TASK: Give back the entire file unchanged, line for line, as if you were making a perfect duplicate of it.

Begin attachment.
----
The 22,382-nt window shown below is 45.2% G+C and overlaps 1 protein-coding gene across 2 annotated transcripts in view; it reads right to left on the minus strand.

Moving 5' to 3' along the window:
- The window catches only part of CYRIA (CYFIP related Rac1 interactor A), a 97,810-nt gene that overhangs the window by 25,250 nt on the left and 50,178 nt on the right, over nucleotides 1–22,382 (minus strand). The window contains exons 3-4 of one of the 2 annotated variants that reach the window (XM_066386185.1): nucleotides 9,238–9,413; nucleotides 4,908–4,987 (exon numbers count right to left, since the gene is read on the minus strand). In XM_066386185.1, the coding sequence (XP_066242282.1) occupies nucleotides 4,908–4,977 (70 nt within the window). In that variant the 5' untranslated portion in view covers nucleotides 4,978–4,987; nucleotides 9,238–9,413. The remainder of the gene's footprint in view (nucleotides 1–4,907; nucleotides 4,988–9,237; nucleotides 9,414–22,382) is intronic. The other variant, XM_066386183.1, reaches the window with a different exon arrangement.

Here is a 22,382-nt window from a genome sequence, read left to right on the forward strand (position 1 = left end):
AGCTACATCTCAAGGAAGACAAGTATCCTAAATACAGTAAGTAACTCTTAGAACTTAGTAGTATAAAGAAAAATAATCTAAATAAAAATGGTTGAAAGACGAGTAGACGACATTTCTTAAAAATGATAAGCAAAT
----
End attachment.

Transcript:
The 22,382-nt window shown below is 45.2% G+C and overlaps 1 protein-coding gene across 2 annotated transcripts in view; it reads right to left on the minus strand.

Moving 5' to 3' along the window:
- The window catches only part of CYRIA (CYFIP related Rac1 interactor A), a 97,810-nt gene that overhangs the window by 25,250 nt on the left and 50,178 nt on the right, over nucleotides 1–22,382 (minus strand). The window contains exons 3-4 of one of the 2 annotated variants that reach the window (XM_066386185.1): nucleotides 9,238–9,413; nucleotides 4,908–4,987 (exon numbers count right to left, since the gene is read on the minus strand). In XM_066386185.1, the coding sequence (XP_066242282.1) occupies nucleotides 4,908–4,977 (70 nt within the window). In that variant the 5' untranslated portion in view covers nucleotides 4,978–4,987; nucleotides 9,238–9,413. The remainder of the gene's footprint in view (nucleotides 1–4,907; nucleotides 4,988–9,237; nucleotides 9,414–22,382) is intronic. The other variant, XM_066386183.1, reaches the window with a different exon arrangement.

Here is a 22,382-nt window from a genome sequence, read left to right on the forward strand (position 1 = left end):
AGCTACATCTCAAGGAAGACAAGTATCCTAAATACAGTAAGTAACTCTTAGAACTTAGTAGTATAAAGAAAAATAATCTAAATAAAAATGGTTGAAAGACGAGTAGACGACATTTCTTAAAAATGATAAGCAAAT